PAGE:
Getting Your Homework Done

I have a friend who, even as he has achieved septuagenarian status, remains the master of the bon mot. We were talking about the finality of life and about people of our age group — primarily women we had, um, known in the past — who had already gone ahead. The conversation turned to health, and how fragile it gets as that unknown sell-by date approaches. He capped off the conversation by saying, “Gee! I better hurry up and get my homework done!”

Indeed. It seems as if we are stuck in a Lewis Carroll novel, where we must run faster to stay in place. And what happened with that technological helping hand? Technology was supposed to help us get more accomplished; instead it seems to have inadvertently created more tasks, providing us with a longer reach which is ill-suited to work with our increasingly arthritic grasp. This doesn’t just apply to those of us who are old enough to remember when television consisted of three channels, either. My ten year granddaughter was recently assigned to write a one-paragraph essay as a homework assignment. She turned in an extremely sub-standard effort — one at odds with her stratospheric IQ — which ended with the sentence: “I wrote this in the car on the way to school.” She earned a grade of “SEE ME” from the teacher. It developed that our darling had gotten caught up in a roleplaying game the night before, which was more interesting than a writing a paragraph could ever be, and then gave it her all, if you will, on the way to school the following morning.

Writers are faced with this time balance on a daily, if not hourly, basis. Life gets in the way of writing. Heck, life gets in the way of life. My way of dealing with this has never been perfect and is constantly evolving. I am accordingly going to share with you my current method for coping with the time crunch, which, as I approach the downhill slope of my life, actually works pretty well.

1) Eat the booger first. That got your attention, didn’t it? The “booger” in this case is the task you want to do least. It can be anything from emptying the dishwasher to drafting that letter that contains bad news for the recipient. Do that first. Do it as soon as you get the bad news that you have been appointed to pass on. Do it when the dishwasher light goes on, or it buzzes, or whatever. I have found in most cases that the freakin’ idea of whatever it is you need to do but don’t want to is often worse than actually doing it.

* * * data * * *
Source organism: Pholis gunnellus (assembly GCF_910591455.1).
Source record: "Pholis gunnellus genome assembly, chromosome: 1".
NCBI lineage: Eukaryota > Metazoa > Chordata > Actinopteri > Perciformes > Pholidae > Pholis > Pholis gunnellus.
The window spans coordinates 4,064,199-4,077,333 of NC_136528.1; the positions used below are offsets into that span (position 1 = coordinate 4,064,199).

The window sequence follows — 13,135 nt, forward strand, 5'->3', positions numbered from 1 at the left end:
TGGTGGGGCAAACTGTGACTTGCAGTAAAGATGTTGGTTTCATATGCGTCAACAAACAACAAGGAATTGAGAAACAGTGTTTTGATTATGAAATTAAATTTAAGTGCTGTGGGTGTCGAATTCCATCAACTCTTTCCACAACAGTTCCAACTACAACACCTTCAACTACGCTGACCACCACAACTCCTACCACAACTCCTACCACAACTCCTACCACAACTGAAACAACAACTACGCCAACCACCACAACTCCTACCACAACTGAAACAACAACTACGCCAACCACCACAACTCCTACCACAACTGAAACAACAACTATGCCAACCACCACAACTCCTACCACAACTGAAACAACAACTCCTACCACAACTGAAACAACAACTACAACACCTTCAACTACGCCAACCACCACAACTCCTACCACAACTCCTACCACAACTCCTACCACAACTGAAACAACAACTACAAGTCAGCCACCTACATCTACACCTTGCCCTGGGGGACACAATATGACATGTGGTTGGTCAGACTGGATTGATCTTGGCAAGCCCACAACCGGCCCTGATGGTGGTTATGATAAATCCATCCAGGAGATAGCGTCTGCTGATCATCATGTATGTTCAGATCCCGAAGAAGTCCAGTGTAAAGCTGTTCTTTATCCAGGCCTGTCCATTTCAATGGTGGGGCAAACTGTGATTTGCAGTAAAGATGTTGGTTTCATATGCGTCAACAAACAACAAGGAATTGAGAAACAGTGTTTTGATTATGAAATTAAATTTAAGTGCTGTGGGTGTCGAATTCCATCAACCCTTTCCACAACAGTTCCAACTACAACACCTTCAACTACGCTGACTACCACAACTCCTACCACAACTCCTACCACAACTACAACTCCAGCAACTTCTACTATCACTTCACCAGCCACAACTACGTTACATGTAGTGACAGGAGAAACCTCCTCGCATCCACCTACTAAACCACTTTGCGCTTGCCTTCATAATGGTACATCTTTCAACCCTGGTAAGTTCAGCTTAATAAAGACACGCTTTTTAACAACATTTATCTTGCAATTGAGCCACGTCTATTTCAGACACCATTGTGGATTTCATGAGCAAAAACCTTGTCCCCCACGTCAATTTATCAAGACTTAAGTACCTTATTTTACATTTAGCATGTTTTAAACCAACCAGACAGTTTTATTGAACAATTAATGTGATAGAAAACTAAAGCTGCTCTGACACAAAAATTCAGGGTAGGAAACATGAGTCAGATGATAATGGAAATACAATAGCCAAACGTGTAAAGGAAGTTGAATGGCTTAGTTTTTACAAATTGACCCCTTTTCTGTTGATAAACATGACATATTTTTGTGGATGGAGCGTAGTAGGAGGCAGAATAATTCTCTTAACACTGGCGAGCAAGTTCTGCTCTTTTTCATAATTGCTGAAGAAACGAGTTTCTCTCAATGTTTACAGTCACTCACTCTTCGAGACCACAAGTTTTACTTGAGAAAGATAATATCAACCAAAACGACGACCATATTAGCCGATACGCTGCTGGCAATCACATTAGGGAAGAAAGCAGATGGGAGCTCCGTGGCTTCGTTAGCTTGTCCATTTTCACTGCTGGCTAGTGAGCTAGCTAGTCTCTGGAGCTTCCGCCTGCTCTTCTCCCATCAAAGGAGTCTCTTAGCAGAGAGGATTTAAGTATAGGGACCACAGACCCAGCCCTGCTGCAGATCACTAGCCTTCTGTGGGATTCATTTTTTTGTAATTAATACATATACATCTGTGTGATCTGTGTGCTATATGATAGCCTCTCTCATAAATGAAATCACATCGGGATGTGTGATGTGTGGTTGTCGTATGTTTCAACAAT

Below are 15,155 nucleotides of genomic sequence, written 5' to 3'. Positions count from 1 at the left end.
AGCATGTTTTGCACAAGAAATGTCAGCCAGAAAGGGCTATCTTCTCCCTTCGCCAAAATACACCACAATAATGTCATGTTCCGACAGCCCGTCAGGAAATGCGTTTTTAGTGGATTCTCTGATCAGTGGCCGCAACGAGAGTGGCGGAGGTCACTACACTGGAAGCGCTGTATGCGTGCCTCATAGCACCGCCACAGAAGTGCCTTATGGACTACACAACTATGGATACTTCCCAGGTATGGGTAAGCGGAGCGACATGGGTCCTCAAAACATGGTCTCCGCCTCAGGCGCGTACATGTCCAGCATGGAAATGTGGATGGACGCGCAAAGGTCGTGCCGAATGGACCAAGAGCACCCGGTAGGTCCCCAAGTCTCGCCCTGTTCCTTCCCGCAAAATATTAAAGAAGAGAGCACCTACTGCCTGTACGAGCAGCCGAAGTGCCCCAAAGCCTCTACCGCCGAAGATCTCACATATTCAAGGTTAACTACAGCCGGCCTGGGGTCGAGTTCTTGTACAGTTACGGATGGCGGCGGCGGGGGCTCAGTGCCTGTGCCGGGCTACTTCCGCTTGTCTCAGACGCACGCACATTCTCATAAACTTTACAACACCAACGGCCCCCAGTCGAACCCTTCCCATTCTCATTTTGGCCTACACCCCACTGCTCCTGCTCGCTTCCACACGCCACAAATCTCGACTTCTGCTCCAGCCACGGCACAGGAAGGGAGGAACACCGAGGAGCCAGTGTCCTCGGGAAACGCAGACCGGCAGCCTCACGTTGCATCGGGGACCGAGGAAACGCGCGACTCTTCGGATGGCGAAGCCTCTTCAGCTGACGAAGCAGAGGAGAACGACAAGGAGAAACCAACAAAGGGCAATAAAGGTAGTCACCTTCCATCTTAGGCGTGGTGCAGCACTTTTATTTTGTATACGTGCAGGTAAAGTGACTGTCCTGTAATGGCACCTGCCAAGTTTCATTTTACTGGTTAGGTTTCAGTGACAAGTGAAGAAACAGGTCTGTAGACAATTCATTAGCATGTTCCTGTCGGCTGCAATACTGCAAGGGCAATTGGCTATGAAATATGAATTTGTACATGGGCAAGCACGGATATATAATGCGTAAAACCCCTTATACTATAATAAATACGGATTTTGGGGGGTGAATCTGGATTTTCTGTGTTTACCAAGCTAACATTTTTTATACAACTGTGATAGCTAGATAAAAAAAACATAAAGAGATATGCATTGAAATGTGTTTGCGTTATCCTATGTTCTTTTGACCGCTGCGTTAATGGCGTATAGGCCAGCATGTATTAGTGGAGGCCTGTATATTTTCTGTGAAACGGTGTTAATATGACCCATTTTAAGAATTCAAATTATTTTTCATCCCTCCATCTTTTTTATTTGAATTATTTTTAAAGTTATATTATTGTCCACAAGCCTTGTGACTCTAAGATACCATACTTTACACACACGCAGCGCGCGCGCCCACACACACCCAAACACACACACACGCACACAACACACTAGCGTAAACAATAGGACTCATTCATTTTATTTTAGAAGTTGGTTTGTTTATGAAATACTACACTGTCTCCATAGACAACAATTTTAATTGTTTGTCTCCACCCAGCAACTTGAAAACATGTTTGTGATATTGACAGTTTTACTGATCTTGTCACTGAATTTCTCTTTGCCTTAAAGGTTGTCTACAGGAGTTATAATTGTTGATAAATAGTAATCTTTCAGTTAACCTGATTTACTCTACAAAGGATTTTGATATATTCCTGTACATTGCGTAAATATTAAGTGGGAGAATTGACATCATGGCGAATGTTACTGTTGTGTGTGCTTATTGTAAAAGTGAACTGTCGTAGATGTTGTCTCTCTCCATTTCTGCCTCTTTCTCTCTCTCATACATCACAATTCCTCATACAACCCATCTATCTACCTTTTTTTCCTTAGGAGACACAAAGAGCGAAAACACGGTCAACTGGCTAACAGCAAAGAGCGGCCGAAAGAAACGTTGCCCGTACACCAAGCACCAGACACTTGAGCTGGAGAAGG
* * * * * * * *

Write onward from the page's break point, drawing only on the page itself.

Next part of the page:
Here is but one example. I’ve been fighting the clutter monster, which for me consists of paper, paper, paper. I had reached the point where a home shredder wasn’t getting the job done. Lo and behold, I discovered that some UPS Store outlets have contracted with the Iron Mountain folks to shred paper at a reasonable price. Problem solved. Although I do get why some people need one as they are an essential part of their office supplies for obvious reasons. I started with the goal of going through one box a week to determine what I need (a closed file concerning a client that I still represent on other matters) to what I don’t (a receipt for a garage door repair done in…well, not this century). I am now enjoying it so much that I have to put a limit on the number of boxes I go through in a day, because I wasn’t getting other things done.

2) List your Big Four. List four things which you try to do every day, regardless of what else happens. Put them in your calendar (on daily repeat) at the beginning of your day. Assign one word to each task — Watch, Read, Write, and Listen, for example — and do each of those things for fifteen minutes each day. If you want to keep doing them, fine, but the first time that you start each one be sure to stop after fifteen minutes. Come back to each one later, if you wish and if you can, but again, in fifteen minute increments. Do it with tasks that you want or have to do regularly, and love or hate (or somewhere in between) , but do each for fifteen minutes at a time. You will be surprised at how long and how short a quarter-hour is, and how much you can get done in that time period. This is particularly true of writing. Depending on your typing speed, inspiration, and perspiration, you can get a couple of hundred words out of you and on the screen in fifteen minutes. What? You say that doesn’t sound like much? Count out two hundred Skittles and throw them around the living room. Now pick them up. See. Two hundred is a lot. Do that for ten days and you have two thousand words or more, where before you had nothing. And so it goes.

3) Schedule things realistically, and adjust your expectations accordingly. It isn’t going to take you fifteen minutes to prepare your income tax return, so don’t schedule that from 10:00 to 10:15 on the night of April 14. You’ll just be making an appointment to be kissed by the goddess of disappointment. Go ahead and block off fifteen minutes for it, across twenty different days, or block off an entire day, if you can do it. You have a pretty good idea how long it takes you, however, from past experience, which is usually a pretty good indicator of present performance. But be realistic in your estimates of how long it takes you and how long you can work on it at a stretch. Think of YOUR abilities and limitations. Mickey Spillane wrote I the Jury in nineteen days, and Georges Simenon could write a book in less time than that, but you or I aren’t going to do that (probably). Don’t get discouraged when it takes longer than you thought it would, and plan accordingly.